Turning pain into power
An Ethiopian toddler lies on the floor, frozen in anger, attempting to seek shelter under a table; children hold toy pistols to each other's heads; an Ethiopian boy leaps while jabbing his fist in rage; children wander the streets of Umm al-Fahm. These are just a few of the photos currently on display at the "The Girl Through the Lens" exhibition. The exhibit was put together by 10 participants in the Girls for Girls mentoring program," in which rehabilitated girls, who were once troubled, assist girls at risk.
The program, which was launched in 2002 by the Ashelim-Joint Distribution Committee of Israel, trains young women aged 17-21 who overcame adversity in their lives to assist girls and children at risk. The girls take part in a year-long course of theoretical studies, which meets at Tel Aviv University on a weekly basis. Jewish girls, Arab girls wearing headscarves, Ethiopians and immigrants from the former Soviet Union gather in one classroom. The curriculum focuses on feminist issues and identifying possible risks. In addition, a variety of enrichment classes also aim to create bonds between these girls, who come from every sector of society.
The initiative was introduced at a time when Ashelim-JDC is celebrating its 10-year anniversary. In the program's second phase, the participants take on mentoring roles in boarding schools and help centers for girls, where they assist at-risk girls. Their efforts are constantly supervised by program staff.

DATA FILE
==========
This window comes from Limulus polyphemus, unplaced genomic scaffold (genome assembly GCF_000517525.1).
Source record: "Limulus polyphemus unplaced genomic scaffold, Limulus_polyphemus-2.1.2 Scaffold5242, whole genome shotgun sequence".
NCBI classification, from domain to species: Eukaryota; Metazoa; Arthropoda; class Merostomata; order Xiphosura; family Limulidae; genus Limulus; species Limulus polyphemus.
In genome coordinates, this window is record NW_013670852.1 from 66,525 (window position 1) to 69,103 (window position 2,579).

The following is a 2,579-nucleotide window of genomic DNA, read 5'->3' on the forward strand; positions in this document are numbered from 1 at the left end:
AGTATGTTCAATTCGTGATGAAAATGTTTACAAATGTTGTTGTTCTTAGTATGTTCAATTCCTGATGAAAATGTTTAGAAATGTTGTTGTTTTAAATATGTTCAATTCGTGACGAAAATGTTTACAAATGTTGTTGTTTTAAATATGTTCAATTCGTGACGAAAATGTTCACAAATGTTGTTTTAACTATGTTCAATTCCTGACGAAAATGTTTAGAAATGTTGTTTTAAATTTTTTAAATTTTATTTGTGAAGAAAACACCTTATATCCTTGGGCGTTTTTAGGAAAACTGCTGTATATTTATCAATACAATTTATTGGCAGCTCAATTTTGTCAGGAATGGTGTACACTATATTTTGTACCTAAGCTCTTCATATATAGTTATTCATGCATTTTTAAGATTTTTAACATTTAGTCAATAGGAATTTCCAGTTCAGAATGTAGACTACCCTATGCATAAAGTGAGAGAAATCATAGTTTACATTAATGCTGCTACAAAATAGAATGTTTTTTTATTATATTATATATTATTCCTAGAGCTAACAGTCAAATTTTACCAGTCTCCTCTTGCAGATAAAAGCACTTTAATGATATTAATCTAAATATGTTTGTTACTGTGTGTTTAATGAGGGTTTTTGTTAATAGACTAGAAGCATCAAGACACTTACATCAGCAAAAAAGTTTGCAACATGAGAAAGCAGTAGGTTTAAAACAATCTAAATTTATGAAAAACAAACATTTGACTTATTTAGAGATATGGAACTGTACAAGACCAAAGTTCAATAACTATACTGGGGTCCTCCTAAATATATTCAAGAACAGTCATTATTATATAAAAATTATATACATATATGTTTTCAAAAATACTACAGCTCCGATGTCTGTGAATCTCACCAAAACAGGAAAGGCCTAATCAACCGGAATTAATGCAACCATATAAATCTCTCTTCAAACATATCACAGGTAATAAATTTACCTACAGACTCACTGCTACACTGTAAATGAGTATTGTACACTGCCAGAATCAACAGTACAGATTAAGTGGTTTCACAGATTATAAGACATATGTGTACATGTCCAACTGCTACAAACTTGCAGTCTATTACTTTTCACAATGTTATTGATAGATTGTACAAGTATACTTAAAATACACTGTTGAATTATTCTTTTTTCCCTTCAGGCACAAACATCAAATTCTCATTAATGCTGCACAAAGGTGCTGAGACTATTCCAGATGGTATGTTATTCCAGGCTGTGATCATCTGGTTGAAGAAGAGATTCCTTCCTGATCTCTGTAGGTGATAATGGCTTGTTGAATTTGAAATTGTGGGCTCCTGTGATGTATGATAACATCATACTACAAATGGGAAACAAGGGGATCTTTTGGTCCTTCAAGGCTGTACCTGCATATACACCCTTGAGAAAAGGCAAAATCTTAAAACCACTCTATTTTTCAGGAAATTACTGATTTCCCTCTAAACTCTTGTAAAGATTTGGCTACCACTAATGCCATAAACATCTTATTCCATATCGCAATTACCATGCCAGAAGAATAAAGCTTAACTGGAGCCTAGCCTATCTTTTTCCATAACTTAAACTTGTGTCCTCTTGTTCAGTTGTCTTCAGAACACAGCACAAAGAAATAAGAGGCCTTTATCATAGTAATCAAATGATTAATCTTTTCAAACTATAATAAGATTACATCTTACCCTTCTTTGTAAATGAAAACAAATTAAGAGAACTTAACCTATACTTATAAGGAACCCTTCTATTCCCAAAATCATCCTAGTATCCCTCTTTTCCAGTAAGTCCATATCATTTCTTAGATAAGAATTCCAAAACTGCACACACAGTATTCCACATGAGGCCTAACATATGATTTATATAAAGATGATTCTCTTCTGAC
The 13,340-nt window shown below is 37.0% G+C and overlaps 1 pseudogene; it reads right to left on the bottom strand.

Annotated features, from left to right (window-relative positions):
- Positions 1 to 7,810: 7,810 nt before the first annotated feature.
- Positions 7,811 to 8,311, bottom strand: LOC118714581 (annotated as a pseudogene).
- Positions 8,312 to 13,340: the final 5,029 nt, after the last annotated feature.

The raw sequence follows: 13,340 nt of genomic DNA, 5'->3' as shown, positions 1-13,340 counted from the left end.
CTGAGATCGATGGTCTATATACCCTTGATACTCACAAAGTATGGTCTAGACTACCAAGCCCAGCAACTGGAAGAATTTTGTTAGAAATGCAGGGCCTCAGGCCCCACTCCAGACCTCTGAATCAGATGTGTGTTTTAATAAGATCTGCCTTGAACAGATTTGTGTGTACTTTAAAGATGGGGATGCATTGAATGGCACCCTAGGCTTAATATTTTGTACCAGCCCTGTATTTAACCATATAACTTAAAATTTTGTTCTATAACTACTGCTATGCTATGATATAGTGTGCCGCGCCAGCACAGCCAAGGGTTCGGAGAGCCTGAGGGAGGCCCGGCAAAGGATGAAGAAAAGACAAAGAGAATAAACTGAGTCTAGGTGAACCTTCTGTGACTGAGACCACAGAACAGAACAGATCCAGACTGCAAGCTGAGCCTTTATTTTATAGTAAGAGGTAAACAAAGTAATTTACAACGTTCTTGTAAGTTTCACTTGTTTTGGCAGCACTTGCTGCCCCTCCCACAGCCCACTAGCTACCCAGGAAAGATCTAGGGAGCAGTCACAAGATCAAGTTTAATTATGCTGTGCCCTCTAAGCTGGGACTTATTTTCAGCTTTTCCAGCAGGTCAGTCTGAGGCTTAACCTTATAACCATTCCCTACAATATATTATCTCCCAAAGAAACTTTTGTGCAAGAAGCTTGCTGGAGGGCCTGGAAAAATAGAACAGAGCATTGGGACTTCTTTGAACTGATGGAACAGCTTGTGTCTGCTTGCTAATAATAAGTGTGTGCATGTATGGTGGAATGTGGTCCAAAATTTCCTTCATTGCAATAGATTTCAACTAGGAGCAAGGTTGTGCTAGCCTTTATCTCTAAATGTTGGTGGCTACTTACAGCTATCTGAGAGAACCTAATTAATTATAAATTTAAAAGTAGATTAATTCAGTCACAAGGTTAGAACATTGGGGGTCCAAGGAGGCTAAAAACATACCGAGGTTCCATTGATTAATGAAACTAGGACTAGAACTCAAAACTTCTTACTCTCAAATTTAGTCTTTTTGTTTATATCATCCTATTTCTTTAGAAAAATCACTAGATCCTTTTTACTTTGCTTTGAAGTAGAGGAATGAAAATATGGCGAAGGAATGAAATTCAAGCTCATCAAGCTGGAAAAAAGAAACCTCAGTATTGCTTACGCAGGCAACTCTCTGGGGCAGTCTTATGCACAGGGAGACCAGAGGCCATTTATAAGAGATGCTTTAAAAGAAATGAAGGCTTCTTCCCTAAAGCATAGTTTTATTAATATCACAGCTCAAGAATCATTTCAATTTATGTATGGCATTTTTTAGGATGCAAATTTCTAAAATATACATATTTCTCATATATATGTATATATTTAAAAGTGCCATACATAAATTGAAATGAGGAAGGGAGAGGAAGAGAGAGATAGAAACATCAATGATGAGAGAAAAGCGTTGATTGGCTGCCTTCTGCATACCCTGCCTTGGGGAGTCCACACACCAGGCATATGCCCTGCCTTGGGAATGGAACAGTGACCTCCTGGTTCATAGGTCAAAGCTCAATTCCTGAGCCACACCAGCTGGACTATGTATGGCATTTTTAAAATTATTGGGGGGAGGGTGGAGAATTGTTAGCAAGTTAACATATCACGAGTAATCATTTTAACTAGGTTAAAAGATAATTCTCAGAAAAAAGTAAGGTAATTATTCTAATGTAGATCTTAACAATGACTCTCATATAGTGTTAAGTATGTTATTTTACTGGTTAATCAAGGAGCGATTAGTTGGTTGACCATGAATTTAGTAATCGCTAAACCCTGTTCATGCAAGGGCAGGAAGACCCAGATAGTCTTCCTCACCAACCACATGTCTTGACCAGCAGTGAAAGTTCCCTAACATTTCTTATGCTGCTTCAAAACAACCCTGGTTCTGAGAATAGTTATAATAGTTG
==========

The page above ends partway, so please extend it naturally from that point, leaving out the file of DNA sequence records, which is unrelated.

"The program is a declaration of our belief in the girls' power," says the program's director, Dr. Michal Komem, who is also in charge of Ashelim-JDC's young girls activities department. According to her, it is based on the principle that girls who have overcome difficulty can serve as a model of hope to girls who are still in distress. "This is a revolutionary perspective. As we see it, the fact that a girl is defined as at-risk does not mean she is incapable of instituting change in her life and in the lives of others," she explains. "The life experience of these girls trumps that of many caretakers. Due to their sensitivity, they are able to identify circumstances with which therapists are unfamiliar. Our idea was to turn this capability, derived from personal pain, into knowledge and power."
Komem notes that, "The concept of mentoring appears in the 'Odyssey.' A mentor is a faithful friend, advisor, or guide with a lot of life experience. The expression was born when Odysseus sailed to the Trojan War, leaving his son, Telemachus, in the care of a mentor." According to Komem, the program has been a complete success. About 70 of its graduates are now working with non-profit organizations where they assist at-risk girls.
The program was founded by Komem and Dr. Miriam Golan, also of Ashelim-JDC Israel, in collaboration with Tel Aviv University's School of Social Work, the Welfare Ministry, the Ministry of Immigrant Absorption, the Women's International Zionist Organization (WIZO) and the Bat Ami non-profit organization, which offers high school graduates the opportunity to participate in sherut leumi, Israel's voluntary, national-service alternative to military duty.
Hila Soferman-Harnick, of Bat Ami, says that every year an average of about 15 girls from the mentoring program enroll in sherut leumi. "Sherut leumi is suited to every girl, matching her needs and interests. This allows her to enjoy an additional year of university studies in the field of mentoring and enrichment workshops," she stresses.